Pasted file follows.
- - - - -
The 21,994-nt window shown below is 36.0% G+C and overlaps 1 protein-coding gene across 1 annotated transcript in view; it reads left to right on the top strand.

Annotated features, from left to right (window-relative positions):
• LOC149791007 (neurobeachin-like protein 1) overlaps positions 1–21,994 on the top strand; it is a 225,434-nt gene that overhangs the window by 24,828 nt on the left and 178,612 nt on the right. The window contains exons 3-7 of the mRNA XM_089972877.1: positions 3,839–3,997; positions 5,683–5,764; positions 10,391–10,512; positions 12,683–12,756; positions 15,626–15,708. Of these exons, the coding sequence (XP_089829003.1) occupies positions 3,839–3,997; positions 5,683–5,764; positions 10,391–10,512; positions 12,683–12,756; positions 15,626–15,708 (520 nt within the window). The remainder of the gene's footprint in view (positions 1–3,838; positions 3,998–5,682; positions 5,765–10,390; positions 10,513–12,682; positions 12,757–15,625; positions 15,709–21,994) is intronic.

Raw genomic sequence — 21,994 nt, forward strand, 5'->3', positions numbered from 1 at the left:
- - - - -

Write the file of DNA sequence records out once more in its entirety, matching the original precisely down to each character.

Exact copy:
The 21,994-nt window shown below is 36.0% G+C and overlaps 1 protein-coding gene across 1 annotated transcript in view; it reads left to right on the top strand.

Annotated features, from left to right (window-relative positions):
• LOC149791007 (neurobeachin-like protein 1) overlaps positions 1–21,994 on the top strand; it is a 225,434-nt gene that overhangs the window by 24,828 nt on the left and 178,612 nt on the right. The window contains exons 3-7 of the mRNA XM_089972877.1: positions 3,839–3,997; positions 5,683–5,764; positions 10,391–10,512; positions 12,683–12,756; positions 15,626–15,708. Of these exons, the coding sequence (XP_089829003.1) occupies positions 3,839–3,997; positions 5,683–5,764; positions 10,391–10,512; positions 12,683–12,756; positions 15,626–15,708 (520 nt within the window). The remainder of the gene's footprint in view (positions 1–3,838; positions 3,998–5,682; positions 5,765–10,390; positions 10,513–12,682; positions 12,757–15,625; positions 15,709–21,994) is intronic.

Raw genomic sequence — 21,994 nt, forward strand, 5'->3', positions numbered from 1 at the left: